Feb 29, 2004
5,692
3
Florissant, CO
Stargazer said:
Chelsea, do you mean mean add 28 to the elevation number to get the true angle that the satellite signal is coming from?
No. Let's not make it this more complicated than it needs to be.

Forget about the dish itself. Period. Let it be.

The elevation scale on the dish mount is calibrated to include whatever the bounce angle of the reflector might be - 28 seems to be a likely number, but it simply doesn't matter.

The elevation number from the Point Dish screen is the TRUE elevation. Use a protractor or sight angle gauge device thingie. It ain't rocket science. :D

If you're actually so close to a suspected obstruction, just put your eyeballs down around the midpoint of the dish and sight the angle. If you really want, do it from both sides.

If it's so close that you are worried about being exactly parallel to the dish's azimuth, use a yardstick held parallel to the LNB arm.

However, if all this is really all that tight, you gotta be thinking about doing something else because you're just asking for trouble anyway.
 

fuque

Active SatelliteGuys Member
May 2, 2004
20
0
Cascade said:
Good luck when that wind gets a howlin' !!

I wouldn't have thought a signal would've passed through such a small hole.

While searching for a suitable spot to pole-mount a dish (I have a tripod onto which I mounted the dish and moved it around to various places in the yard), I tried one spot that I felt certain would be completely blocked by my trees. To my utter amazement, I got a usable signal through the branches and leaves! It was borderline, and the picture would pixellate when the wind blew, but it worked!

It's amazing how robust satellite technology is... ;)
 

chelsea

SatelliteGuys Family
Sep 8, 2003
69
0
What I mean is from the front of the dish, the signal shoots out at a 28 degree angle. Therefore I don't think the the hole between the branches
is where the dish is finding signal, rather up & over the branchs.
 

Stargazer

Supporting Founder
Supporting Founder
Sep 7, 2003
16,561
338
Western WV
Thats what I was trying to figure out, if the signal was actually shooting the dish at a 28 degree angle above what it indicates on the elevation. If someone was to use a laser pointer and wanted to have some kind of idea of where the signal was coming from, then you would have to raise the elevation (perhaps by 28 degrees) over what the elevation calls for (or where you are currently receiving a signal). The mast would have to be level in order for the elevation number that the manual (or signal strength screen) calls for.
 

SimpleSimon

SatelliteGuys Master
Supporting Founder
Feb 29, 2004
5,692
3
Florissant, CO
As I've said before, the Point Dish elevation IS the angle of the satellite above the horizon. Period. No adjustments. Nothing. Every installer knows this.

But just to prove it, I just went out and measured it all.

My Elevation = 43 (110=44, 119=42), both on Point Dish and as set on the mounting scale.
Dish face = 67, so IT'S 'elevation' is 23. That is, a line perpendicular to the face is looking 23 degrees above the horizon.
LNB arm = 29, which is pretty meaningless really, except it can be used to derive the other numbers if the arm is all you can measure.
LNB 'look angle' is close to 0 (level) - can't measure it due to rounded housing.

So, within margin of measurement and eyeball error, the bounce angle is 23, doubled it becomes 46 - magically close to the Elevation - and remember, my 'look angle' of 0 could be off a bit - it was by eyeball.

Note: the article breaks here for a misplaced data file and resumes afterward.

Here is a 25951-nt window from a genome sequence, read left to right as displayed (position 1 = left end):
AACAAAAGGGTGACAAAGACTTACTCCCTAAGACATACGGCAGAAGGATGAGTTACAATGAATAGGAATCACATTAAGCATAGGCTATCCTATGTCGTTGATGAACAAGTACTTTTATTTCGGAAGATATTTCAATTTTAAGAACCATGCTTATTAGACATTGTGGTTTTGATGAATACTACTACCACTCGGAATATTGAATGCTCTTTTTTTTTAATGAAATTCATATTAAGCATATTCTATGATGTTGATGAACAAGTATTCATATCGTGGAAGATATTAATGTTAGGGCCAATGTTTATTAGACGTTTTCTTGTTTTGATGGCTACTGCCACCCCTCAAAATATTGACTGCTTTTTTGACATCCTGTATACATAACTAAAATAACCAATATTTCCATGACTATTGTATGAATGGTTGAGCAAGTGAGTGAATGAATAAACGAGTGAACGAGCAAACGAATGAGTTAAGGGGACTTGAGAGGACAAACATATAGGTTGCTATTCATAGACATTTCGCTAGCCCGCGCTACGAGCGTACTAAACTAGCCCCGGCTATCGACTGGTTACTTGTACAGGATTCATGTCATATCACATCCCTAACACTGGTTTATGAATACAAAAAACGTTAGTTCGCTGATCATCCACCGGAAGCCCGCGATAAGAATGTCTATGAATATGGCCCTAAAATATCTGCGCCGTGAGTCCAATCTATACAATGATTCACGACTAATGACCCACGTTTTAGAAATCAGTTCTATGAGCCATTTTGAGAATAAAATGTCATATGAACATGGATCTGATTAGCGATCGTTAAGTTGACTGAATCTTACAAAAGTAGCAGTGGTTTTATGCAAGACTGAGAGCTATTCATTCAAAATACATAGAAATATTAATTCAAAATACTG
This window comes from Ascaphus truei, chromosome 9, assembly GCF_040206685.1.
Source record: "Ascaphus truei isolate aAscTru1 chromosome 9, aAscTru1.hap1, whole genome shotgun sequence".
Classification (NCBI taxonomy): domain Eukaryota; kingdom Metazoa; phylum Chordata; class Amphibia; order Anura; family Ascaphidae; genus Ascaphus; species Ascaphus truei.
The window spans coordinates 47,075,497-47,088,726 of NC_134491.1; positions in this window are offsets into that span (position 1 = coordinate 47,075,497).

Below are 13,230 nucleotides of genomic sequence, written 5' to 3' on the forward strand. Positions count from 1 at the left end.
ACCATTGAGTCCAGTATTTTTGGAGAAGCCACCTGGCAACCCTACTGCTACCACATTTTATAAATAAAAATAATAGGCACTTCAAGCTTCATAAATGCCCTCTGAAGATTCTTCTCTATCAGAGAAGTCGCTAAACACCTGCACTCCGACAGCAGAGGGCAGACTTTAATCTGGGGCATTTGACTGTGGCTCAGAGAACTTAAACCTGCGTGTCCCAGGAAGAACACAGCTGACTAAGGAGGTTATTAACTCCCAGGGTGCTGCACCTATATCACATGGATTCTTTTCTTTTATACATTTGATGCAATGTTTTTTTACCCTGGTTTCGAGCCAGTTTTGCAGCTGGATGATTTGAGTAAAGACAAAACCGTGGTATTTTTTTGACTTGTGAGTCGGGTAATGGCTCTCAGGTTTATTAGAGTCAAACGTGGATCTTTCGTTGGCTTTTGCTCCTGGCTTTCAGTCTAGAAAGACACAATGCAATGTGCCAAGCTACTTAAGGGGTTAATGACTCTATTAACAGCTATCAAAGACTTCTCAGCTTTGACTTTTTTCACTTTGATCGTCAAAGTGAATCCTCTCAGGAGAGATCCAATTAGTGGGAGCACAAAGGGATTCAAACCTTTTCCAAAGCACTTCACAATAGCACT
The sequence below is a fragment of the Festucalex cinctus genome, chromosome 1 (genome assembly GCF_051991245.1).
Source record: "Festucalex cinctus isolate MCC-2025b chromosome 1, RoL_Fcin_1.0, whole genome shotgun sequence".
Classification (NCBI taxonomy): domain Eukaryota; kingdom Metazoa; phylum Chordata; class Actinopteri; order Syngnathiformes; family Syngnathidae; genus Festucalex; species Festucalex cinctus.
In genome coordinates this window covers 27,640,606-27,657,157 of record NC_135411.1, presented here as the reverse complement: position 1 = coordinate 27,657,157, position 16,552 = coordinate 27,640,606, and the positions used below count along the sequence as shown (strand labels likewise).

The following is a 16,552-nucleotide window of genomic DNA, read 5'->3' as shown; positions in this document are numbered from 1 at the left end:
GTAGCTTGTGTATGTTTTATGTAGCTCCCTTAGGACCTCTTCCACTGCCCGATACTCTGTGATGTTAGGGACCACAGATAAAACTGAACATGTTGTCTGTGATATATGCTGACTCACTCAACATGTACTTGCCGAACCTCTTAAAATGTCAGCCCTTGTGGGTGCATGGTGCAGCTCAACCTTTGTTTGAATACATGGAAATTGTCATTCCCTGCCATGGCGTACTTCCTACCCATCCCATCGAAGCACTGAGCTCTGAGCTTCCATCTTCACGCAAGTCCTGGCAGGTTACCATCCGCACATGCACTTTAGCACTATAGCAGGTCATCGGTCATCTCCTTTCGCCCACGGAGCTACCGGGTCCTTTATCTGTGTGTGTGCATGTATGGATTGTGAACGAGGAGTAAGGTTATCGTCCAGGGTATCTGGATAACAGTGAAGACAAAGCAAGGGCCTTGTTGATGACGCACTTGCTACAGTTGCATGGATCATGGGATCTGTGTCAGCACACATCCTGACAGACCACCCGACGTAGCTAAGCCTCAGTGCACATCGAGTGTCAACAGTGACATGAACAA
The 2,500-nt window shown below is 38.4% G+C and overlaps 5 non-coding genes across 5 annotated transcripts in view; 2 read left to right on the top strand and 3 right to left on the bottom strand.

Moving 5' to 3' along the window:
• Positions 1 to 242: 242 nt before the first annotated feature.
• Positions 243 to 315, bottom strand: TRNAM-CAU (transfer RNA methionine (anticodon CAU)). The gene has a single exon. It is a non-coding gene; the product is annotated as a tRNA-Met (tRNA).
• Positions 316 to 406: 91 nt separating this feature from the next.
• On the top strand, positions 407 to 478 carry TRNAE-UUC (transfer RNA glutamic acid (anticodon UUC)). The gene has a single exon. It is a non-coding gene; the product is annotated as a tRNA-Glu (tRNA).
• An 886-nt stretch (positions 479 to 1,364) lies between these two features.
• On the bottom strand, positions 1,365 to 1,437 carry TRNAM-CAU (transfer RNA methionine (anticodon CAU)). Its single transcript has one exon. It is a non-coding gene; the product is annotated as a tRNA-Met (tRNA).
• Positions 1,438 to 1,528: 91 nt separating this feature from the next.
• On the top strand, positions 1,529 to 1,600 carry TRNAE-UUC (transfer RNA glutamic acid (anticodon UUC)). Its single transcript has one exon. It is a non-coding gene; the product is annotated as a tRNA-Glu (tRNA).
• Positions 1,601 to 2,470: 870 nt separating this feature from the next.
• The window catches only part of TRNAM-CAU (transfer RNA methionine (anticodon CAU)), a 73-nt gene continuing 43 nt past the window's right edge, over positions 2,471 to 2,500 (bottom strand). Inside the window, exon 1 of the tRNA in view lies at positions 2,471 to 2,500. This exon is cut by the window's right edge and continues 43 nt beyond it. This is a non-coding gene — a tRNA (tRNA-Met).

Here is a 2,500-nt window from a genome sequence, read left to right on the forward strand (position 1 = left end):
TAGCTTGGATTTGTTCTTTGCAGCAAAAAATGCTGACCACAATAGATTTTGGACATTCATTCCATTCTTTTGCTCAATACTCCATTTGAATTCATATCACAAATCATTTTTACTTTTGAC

My other dish (out of reach of my stepladder) has Elevation 26 and it's dish face is almost vertical - which matches up with the bounce angle again.

It can be hard to visualize, but I really don't want to have to draw it.
 

gpflepsen

Supporting Founder
Supporting Founder
Sep 8, 2003
3,292
296
SE NE
SimpleSimon said:
Sounds 'bout right to me. Except where'd the "50" come from - just averaging my shot @ 46 and the other guys 28*2=56?

Pretty much, I don't care to go out and measure mine. :)

You can think of the geometry for the small DBS dish as just a section of a large BUD. Cut a circle about 20" in diameter from somewhere off the large reflector and throw the rest away. Keep the lnb and reflector is the same position and you can visualize what the small dish is really doing. It you took the small DBS dish and extended the reflector to finish its curved surface you'd find the LNB to be at the center of a parobolic reflector.

This image is of a 90 degree reflector.

 

SimpleSimon

SatelliteGuys Master
Supporting Founder
Feb 29, 2004
5,692
3
Florissant, CO
gp: Your concept is spot on, but it should be noted that the curvature is different between a little dish and a BUD. Little dishes have a deeper curve, as shown by the focus point being closer to the dish face. There's a limit to how far the signal from the dish edge can be 'turned' by the LNBFs feedhorn. Let's say it's 45 degrees (I have no idea of the real number, but it doesn't matter). The intersection of 45 degree lines from the edge of a large dish are farther away from the face plane than the same on a smaller dish.
 

e0rbay

Thread Starter
Well-Known SatelliteGuys Member
Jun 18, 2004
31
0
well... i took what chelsa said... and what simon said... and then kinda combined the two... seemed to be about the same.

if you look from one side of the dish (in the middle) it looks like it's about the same spot in the sky as if you take a protractor (in my case a whiped up a little something using a carpenters square and a stick... LOL) and set it to 28 degrees off of the LNB arm.

both seem to point in about exactly the same spot... which appears to be just above where my pic cuts off...



which is a lot better for me anyway... since the tree is going to take a heck of a lot longer to grow taller than it would to grow outward...

anyway... it was fund to figure out. thanks for all the info.
 

Stargazer

Supporting Founder
Supporting Founder
Sep 7, 2003
16,561
338
Western WV
Looks like if the dish was put just to the left of where it is at now then it would have a good clear line of site if the signal is coming in where the red circle is as you indicated.
 

Users who are viewing this thread

Users Who Are Viewing This Thread (Total: 0, Members: 0, Guests: 0)

Latest posts

Top